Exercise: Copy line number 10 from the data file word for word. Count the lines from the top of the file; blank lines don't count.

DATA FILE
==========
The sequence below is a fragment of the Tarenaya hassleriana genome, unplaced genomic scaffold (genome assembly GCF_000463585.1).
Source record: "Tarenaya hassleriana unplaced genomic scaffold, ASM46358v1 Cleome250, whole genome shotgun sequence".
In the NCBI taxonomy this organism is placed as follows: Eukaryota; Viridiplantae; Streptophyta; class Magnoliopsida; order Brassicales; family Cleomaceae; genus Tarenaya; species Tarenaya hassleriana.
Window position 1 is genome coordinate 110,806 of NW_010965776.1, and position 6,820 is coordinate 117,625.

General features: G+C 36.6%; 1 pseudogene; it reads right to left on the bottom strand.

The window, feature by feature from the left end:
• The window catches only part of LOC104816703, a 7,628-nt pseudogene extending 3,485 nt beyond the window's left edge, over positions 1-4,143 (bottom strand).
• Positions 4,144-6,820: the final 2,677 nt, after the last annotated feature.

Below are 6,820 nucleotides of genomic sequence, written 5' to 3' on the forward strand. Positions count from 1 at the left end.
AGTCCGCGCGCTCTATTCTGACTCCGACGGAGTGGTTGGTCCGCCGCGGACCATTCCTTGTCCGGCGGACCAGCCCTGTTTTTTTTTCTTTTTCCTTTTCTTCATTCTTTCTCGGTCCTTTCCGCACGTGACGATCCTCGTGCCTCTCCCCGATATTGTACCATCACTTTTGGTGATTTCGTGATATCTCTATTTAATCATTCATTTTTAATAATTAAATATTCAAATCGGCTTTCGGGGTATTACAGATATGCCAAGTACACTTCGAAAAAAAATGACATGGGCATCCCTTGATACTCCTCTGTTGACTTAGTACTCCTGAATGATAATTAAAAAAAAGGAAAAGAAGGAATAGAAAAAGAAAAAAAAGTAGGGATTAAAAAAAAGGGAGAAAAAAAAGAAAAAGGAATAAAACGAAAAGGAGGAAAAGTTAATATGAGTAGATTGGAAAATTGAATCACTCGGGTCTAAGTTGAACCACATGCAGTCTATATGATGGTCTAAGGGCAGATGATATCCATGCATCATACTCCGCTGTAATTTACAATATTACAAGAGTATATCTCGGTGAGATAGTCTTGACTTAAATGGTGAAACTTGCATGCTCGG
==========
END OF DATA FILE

AGTCCGCGCGCTCTATTCTGACTCCGACGGAGTGGTTGGTCCGCCGCGGACCATTCCTTGTCCGGCGGACCAGCCCTGTTTTTTTTTCTTTTTCCTTTTCTTCATTCTTTCTCGGTCCTTTCCGCACGTGACGATCCTCGTGCCTCTCCCCGATATTGTACCATCACTTTTGGTGATTTCGTGATATCTCTATTTAATCATTCATTTTTAATAATTAAATATTCAAATCGGCTTTCGGGGTATTACAGATATGCCAAGTACACTTCGAAAAAAAATGACATGGGCATCCCTTGATACTCCTCTGTTGACTTAGTACTCCTGAATGATAATTAAAAAAAAGGAAAAGAAGGAATAGAAAAAGAAAAAAAAGTAGGGATTAAAAAAAAGGGAGAAAAAAAAGAAAAAGGAATAAAACGAAAAGGAGGAAAAGTTAATATGAGTAGATTGGAAAATTGAATCACTCGGGTCTAAGTTGAACCACATGCAGTCTATATGATGGTCTAAGGGCAGATGATATCCATGCATCATACTCCGCTGTAATTTACAATATTACAAGAGTATATCTCGGTGAGATAGTCTTGACTTAAATGGTGAAACTTGCATGCTCGG